In its recent decision in McDonnell v. United States, a case concerning corruption charges against the former Governor of Virginia, Robert McDonnell, the Supreme Court faced a seemingly simple question of statutory interpretation: what constituted an “official act” for the purposes of the bribery statute, 18 U.S.C. § 201(a)(3). In reality, not only did it answer a question far more complicated, but also, it provided far more than a simple answer.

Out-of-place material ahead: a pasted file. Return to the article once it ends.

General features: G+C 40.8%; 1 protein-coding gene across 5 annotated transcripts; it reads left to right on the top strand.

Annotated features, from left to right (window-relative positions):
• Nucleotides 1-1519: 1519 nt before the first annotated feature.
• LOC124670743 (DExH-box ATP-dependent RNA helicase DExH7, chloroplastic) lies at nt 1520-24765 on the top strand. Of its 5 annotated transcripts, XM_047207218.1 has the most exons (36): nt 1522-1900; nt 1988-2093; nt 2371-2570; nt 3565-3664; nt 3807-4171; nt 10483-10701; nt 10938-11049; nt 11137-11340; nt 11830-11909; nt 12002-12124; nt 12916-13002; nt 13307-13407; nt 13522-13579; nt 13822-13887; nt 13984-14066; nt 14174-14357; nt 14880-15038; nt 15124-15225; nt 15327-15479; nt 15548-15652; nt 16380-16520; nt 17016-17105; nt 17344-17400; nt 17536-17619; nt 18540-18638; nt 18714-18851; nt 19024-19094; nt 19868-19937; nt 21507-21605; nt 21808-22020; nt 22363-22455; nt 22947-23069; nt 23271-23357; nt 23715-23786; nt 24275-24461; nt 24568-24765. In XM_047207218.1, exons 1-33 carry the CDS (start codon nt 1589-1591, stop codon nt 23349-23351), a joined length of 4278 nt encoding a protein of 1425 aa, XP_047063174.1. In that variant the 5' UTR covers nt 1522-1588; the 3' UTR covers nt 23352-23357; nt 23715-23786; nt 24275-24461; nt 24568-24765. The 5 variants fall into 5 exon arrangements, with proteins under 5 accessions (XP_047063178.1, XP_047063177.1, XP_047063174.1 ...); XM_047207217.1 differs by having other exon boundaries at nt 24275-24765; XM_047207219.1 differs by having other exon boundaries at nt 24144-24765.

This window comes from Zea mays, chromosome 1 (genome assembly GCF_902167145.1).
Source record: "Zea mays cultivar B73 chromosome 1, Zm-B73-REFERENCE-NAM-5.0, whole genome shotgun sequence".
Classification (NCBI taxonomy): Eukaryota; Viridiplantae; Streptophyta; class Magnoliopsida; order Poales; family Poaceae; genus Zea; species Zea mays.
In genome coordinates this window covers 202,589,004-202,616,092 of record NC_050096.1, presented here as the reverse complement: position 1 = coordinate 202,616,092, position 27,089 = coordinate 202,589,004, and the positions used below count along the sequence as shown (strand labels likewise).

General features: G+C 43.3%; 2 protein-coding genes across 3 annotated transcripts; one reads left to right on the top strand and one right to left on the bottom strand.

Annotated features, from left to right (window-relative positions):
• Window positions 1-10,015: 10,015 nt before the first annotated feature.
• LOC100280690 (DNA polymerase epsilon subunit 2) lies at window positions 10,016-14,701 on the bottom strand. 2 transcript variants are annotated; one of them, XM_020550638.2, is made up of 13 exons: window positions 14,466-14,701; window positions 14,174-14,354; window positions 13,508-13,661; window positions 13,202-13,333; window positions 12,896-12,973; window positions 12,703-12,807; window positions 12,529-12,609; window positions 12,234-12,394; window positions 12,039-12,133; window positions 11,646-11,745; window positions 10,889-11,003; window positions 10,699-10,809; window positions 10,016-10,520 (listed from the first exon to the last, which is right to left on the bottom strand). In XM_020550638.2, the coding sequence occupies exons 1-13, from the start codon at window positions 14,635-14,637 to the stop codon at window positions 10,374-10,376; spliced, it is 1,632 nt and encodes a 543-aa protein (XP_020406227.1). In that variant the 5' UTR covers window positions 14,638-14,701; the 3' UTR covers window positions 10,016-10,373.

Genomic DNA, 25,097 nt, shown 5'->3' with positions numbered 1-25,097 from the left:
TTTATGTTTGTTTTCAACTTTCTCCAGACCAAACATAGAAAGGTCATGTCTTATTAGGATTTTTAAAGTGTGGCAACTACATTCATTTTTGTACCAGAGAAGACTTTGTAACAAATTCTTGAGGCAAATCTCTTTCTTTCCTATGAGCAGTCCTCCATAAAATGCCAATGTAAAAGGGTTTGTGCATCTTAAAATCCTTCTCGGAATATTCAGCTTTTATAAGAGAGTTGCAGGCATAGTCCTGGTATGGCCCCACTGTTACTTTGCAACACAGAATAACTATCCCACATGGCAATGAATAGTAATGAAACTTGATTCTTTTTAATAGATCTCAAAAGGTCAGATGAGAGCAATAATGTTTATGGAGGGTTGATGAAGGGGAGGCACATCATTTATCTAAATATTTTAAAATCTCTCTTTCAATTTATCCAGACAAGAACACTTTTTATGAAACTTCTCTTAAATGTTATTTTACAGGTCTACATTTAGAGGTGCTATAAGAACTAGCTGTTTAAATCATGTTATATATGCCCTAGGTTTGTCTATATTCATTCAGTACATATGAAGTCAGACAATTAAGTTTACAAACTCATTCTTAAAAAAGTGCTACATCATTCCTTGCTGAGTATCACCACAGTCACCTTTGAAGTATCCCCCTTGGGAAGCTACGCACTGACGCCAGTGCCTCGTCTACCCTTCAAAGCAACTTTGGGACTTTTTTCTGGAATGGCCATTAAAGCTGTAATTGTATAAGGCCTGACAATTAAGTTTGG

In its attempt to reinforce democracy, the Court failed. Instead, it validated a pernicious definition of access, in which paid-for access, pay-to-play schemes, and bribery are the norm. Specifically, in claiming that this maligned form of access was necessary for a functioning democracy, the Court endorsed political norms that are, in fact, corrosive to society: stratified access to politicians and by association, democratic institutions. The Court ignored the reality of pervasive and systemic inequality—ranging from political, economic, social, and racial—in contemporary American society and the effect that inequality has on access. However, the Court did not arrive there alone—the many amici filing on behalf of the petitioner blinded it—at least partially—to the aforementioned realities and public opinion.